• where practicable, reducing the number of employees directly exposed and their period of exposure, eg ensuring that office staff working adjacent to DEEE areas are not exposed, job rotation; and

Respiratory protective equipment (RPE)

  • as exposure to DEEEs is best controlled at source or by other means as described previously, RPE should only be used as a last resort. The RPE chosen should be suitable for protecting against the gaseous and particulate components. The use of nuisance dust masks as worn by cyclists are ineffective against DEEEs and, therefore, should not be used as a means of control in the workplace. Detailed information on RPE for use in the workplace can be found in the HSE guidance book HSG53 Respiratory protective equipment at work: A practical guide.

Use of control measures (COSHH regulation 8)

You should ensure that any control measures are properly used or applied. Employees should make full and proper use of any control measure or personal protective equipment provided by the employer, and report any defects to management for immediate attention.

Maintenance, examination and the testing of control measures (COSHH regulation 9)

You should ensure that all the measures provided to control exposure to DEEEs in the workplace are maintained in an effective state, and kept in efficient working order and in good repair. Where engineering controls are used, they should be thoroughly examined and tested at suitable intervals. LEV, for example, should be thoroughly examined and tested at least once every 14 months.

With the exception of disposable filtering facepiece respirators intended for single shift use, RPE should not be used unless it has had a recent thorough examination and maintenance. The interval between thorough examination and maintenance should not be more than one month.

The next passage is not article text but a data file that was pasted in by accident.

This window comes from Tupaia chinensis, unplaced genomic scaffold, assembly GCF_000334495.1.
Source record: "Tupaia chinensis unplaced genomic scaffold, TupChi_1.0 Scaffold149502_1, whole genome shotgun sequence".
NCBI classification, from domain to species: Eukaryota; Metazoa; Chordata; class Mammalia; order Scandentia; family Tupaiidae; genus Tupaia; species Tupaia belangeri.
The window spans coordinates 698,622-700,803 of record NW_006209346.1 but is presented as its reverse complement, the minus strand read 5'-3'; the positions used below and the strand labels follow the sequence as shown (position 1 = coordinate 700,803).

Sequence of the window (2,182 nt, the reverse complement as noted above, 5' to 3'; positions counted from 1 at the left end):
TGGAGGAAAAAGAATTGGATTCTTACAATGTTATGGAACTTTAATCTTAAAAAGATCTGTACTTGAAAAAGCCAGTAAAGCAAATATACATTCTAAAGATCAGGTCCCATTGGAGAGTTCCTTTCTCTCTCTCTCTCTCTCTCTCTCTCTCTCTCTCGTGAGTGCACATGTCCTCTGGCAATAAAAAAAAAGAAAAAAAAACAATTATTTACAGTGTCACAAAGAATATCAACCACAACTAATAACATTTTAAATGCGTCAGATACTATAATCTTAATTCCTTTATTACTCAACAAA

You should keep a record of such examinations and tests of LEV and RPE for at least five years from the date on which they were made. The record should be readily available for inspection by employees or their representatives, or by enforcement authorities.

Monitoring for exposure to DEEEs in the workplace (COSHH regulation 10)

Under regulation 10 of COSHH, monitoring at the workplace may be required for the following reasons:

  • to determine if there is a failure or deterioration of the control measures which could result in an obvious health effect, eg irritancy from exposure to DEEEs;
  • to determine whether any workplace exposure limit (WEL) or any in-house working standard has been exceeded; and
  • when necessary to check the effectiveness of a control measure provided, eg particulate filter, LEV and/or general ventilation.

The health risk assessment will help you decide if it is necessary to carry out monitoring, for example, to judge the effectiveness of controls. A suitable monitoring strategy, as determined by a competent person such as an occupational hygienist, will indicate whether personal monitoring, fixed placed (static) monitoring, or both are required. It will show which site(s) require monitoring, when and how often, and which sampling and analytical methods would be appropriate.

Personal monitoring for exposure to DEEEs

You may need to carry out personal monitoring to determine the extent of inhalation exposure to DEEEs, and hence the level of risk. Personal monitoring samples should be collected in the breathing zone of the employees. Such samples should be collected where there is a significant potential for exposure during their working shift and include peak exposures, eg while repairing or testing/maintaining an engine, while driving a fork-lift truck or during lashing in ro-ro ferries.

The duration of sampling depends on the workplace situation, such as the nature of the work and the type of monitoring. However, to collect sufficient material from the workplace air and determine the time-weighted average (TWA) exposure, sampling periods will mainly be between six and eight hours. In some instances though, depending on the circumstances, short-term measurements may be all that is required to make decisions on the risk of exposure and level of control. The number of people you decide to sample at each location will depend on the nature of exposure and size of the exposed workforce, for example:

  • processes or operations where exposures are likely to occur;
  • the number, type and position of sources from which the DEEEs are released; and
  • which groups of employees are most likely to be exposed.

Fixed place monitoring

Fixed place monitoring is appropriate in those areas of the workplace where it is impractical to collect personal samples, eg outside a toll booth. Such fixed sampling is useful for determining the effectiveness of your control measures and for measuring background concentrations of DEEEs.